According to Mackenzie, the eruptions of the Great Geyser may be accounted for by supposing its pipe connected by a narrow conduit with the lower part of a subterranean cave, whose walls are heated by the near vicinity of volcanic fires. Fig. 7 represents a section through the basin, tube, and supposed cave. Now, if meteoric water should run into the cave through fissures more rapidly than it can evaporate, it would accumulate until it rose above, and therefore closed, the opening at a. The steam, now having no outlet, would condense in the chamber b until its pressure raised the water into the pipe, and caused it to overflow the basin. The pressure still continuing, all the water would be driven out of the cave, and partly up the pipe. Now, the pressure which sustained the whole column a d would not only sustain, but eject with violence, the column c d. The steam would escape, the ejected water would cool, and a period of quiescence would follow. If there were but one geyser in Iceland, this would be rightly considered a very ingenious and probable hypothesis, for without doubt we may conceive of a cave and conduit so constructed as to account for the phenomena.
But there are many eruptive springs in Iceland, and it is inconceivable that all of them should have caves and conduits so peculiarly constructed. This theory is therefore entirely untenable.
The investigations of Bunsen and his theory of the eruption and the formation of geysers are among the most beautiful illustrations of scientific induction which we have in geology. We therefore give it, perhaps, more fully than its strict geological importance warrants.
Bunsen examined all the phenomena of hot springs in Iceland. 1. He ascertained that geyser-water is meteoric water, containing the soluble matters of the igneous rocks in the vicinity. He formed identical water by digesting Iceland rocks in hot rain-water. 2. He ascertained that there are two kinds of hot springs in Iceland, viz., acid springs and alkaline-carbonate springs, and that only alkaline-carbonate springs contain any silica in solution. The reason is obvious: alkaline waters, especially if hot, are the natural solvents of silica. 3. He ascertained that only the silicated springs form geysers. Here is one important step taken—one condition of geyser-formation discovered. Deposit of silica is necessary to the existence of geysers. The tube of a geyser is not an accidental conduit, but is built up by its own deposit. 4. Of silicated springs, only those with long tubes erupt—another condition. 5. Contrary to previous opinion, the silica in solution does not deposit on cooling, but only by drying. This would make the building-up of a geyser-tube an inconceivably slow process, and the time proportionally long. This, however, is not true, for the Yellowstone geyser-waters, which deposit abundantly by cooling, evidently because they contain much more silica than those of Iceland. 6. The temperature of the water in the basin was found to be usually 170° to 180°, and that in the tube to increase rapidly, though not regularly, with depth. Moreover, the temperature, both at the surface and at all depths, increased regularly as the time of eruption approached. Just before the eruption it was, at the depth of about forty-five feet, very near the boiling-point for that depth.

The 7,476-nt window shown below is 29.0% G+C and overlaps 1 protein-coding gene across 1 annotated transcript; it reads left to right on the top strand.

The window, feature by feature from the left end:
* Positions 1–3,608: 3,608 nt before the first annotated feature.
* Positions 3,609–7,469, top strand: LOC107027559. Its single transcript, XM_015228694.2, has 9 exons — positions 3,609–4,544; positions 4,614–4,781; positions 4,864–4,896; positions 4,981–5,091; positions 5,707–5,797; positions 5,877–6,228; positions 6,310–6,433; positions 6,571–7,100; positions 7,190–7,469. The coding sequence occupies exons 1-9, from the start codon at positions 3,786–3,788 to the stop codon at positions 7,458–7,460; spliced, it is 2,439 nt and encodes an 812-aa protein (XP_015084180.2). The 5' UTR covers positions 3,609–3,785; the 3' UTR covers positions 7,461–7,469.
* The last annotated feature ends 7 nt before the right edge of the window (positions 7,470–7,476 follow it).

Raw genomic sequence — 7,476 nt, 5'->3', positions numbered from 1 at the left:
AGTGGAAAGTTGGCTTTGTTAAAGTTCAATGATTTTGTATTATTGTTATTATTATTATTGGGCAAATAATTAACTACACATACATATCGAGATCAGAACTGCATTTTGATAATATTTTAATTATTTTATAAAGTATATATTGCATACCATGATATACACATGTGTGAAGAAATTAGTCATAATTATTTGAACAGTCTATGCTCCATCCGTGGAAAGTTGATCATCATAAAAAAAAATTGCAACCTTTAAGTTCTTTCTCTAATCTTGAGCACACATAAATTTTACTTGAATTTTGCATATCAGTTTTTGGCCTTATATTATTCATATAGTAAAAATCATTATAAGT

1. It is well known that the boiling-point of water rises as the pressure increases. This is shown in the adjoining table. 2. It follows from the above that if water be under strong pressure, and at high temperature, though below its boiling-point for that pressure, and the pressure be diminished sufficiently, it will immediately flash into steam. 3. Water heated beneath, if the circulation be unimpeded, is very nearly the same temperature throughout. That it is never the same temperature precisely is shown by the circulation itself, which is caused by difference of temperature, producing difference in density. The phenomenon of simmering is also a well-known evidence of this difference of temperature, since it is produced by the collapse of steam-bubbles rising into the cooler water above. 4. But if the circulation be impeded, as when the water is contained in long, narrow, irregular tubes, and heated with great rapidity, the temperature may be greater below than above to any extent, and the boiling-point may be reached in the lower part of the tube, while it is far from this point in the upper part.
We will suppose a geyser to have a simple but irregular tube, without a cave, heated below by volcanic fires, or by still hot volcanic ejections. Now, we have already seen that the temperature of the water in the tube increases rapidly with the depth, but is, at every depth to which observation extends, short of the boiling-point for that depth.